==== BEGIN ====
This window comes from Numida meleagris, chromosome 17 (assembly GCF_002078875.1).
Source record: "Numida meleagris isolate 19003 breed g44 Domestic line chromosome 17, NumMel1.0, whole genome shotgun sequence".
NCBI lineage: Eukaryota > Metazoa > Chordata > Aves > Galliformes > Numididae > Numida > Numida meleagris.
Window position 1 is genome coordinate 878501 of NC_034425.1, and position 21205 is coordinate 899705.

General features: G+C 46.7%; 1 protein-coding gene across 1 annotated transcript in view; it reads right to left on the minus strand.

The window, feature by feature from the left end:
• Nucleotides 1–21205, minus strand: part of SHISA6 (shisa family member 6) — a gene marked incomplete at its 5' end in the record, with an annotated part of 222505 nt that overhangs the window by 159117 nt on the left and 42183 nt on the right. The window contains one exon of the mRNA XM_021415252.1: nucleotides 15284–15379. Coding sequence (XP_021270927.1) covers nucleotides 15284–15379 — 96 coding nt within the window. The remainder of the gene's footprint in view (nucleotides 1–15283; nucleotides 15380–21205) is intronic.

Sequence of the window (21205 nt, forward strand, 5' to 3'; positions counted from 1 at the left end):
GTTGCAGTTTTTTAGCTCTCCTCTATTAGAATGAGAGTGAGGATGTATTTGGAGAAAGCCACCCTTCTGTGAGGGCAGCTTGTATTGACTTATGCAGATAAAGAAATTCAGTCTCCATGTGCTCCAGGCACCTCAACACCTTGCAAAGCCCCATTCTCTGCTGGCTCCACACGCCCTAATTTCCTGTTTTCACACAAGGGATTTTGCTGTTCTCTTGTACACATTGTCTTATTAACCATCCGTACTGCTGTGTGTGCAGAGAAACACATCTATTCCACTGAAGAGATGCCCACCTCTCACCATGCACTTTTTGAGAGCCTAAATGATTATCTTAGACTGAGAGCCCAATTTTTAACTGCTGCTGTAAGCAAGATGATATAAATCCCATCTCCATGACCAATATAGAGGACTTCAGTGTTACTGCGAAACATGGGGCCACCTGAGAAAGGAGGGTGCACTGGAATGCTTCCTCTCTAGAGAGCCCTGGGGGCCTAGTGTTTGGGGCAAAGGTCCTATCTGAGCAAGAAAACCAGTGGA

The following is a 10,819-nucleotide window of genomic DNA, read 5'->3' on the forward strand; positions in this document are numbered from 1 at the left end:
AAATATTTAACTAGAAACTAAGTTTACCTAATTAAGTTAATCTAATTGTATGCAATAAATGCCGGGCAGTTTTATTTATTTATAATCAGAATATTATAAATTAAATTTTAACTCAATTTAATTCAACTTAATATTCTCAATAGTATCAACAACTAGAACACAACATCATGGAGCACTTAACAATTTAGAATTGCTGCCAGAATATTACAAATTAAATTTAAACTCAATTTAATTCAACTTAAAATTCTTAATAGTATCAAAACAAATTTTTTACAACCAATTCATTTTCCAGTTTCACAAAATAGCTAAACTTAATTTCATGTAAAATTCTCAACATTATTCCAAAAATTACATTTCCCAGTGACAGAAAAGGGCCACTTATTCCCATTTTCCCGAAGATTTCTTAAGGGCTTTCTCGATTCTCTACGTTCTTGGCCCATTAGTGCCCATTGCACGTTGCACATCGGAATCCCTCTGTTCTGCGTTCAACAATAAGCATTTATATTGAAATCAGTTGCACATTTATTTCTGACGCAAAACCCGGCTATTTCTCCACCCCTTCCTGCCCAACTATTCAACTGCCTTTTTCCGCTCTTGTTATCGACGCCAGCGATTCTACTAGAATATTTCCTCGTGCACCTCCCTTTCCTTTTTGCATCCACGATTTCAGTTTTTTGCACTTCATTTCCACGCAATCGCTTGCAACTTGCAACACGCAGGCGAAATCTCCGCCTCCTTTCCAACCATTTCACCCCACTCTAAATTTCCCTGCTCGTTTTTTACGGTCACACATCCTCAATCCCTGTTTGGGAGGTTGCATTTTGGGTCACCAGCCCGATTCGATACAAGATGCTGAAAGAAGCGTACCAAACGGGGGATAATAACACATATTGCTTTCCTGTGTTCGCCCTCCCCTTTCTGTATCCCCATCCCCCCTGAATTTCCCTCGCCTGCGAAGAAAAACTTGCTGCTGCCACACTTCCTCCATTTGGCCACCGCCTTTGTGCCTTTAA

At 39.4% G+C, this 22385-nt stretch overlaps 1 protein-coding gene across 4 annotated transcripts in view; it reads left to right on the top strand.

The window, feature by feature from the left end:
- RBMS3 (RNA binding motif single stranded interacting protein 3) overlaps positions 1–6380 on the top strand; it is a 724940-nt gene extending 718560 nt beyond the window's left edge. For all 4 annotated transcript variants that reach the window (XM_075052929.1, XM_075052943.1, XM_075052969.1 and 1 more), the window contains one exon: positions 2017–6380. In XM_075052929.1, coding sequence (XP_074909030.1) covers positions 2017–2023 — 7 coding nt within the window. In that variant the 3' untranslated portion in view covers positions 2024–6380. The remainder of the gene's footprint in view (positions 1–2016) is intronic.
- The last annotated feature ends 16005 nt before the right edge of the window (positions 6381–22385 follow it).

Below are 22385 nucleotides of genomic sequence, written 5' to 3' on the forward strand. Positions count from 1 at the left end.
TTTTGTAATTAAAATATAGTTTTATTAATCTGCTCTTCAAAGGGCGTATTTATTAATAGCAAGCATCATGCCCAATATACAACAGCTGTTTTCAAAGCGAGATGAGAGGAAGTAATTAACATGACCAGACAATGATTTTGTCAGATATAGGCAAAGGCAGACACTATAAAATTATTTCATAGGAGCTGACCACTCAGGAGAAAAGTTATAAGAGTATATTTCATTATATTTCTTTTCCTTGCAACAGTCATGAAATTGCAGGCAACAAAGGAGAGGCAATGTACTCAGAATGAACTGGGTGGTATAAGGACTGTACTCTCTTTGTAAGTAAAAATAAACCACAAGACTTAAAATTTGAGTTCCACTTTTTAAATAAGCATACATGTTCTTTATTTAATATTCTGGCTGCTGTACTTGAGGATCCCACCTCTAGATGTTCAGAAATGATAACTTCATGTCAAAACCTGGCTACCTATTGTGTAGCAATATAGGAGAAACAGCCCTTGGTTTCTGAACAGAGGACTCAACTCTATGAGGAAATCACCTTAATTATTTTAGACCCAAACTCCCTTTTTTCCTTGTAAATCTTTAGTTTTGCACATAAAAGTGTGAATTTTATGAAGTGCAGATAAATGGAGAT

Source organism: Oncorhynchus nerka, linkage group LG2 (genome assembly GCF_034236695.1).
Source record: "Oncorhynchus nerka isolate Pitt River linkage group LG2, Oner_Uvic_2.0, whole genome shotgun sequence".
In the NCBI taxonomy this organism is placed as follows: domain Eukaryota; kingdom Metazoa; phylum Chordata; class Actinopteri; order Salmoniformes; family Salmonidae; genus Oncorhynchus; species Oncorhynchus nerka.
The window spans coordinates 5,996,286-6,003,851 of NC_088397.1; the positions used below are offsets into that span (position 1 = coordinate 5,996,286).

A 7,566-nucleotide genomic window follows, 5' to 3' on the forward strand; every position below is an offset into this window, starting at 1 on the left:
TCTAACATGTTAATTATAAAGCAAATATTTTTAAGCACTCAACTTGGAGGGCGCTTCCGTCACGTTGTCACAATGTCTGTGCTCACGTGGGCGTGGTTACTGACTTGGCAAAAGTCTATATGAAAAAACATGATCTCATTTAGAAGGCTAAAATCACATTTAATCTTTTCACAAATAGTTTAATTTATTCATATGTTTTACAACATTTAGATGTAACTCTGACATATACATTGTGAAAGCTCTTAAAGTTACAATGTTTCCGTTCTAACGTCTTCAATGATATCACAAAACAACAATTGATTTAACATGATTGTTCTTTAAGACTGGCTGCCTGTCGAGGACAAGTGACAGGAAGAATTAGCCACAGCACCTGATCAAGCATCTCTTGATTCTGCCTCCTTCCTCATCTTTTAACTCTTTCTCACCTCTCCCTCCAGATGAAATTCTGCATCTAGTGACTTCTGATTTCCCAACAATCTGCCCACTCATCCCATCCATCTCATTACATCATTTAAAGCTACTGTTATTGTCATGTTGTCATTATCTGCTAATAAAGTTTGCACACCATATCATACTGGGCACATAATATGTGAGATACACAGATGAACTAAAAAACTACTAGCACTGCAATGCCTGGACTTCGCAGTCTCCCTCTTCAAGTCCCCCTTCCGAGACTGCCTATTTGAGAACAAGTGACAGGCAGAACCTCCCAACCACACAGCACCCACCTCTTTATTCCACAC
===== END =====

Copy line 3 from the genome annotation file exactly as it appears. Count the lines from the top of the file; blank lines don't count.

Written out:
NCBI lineage: Eukaryota > Metazoa > Chordata > Aves > Galliformes > Numididae > Numida > Numida meleagris.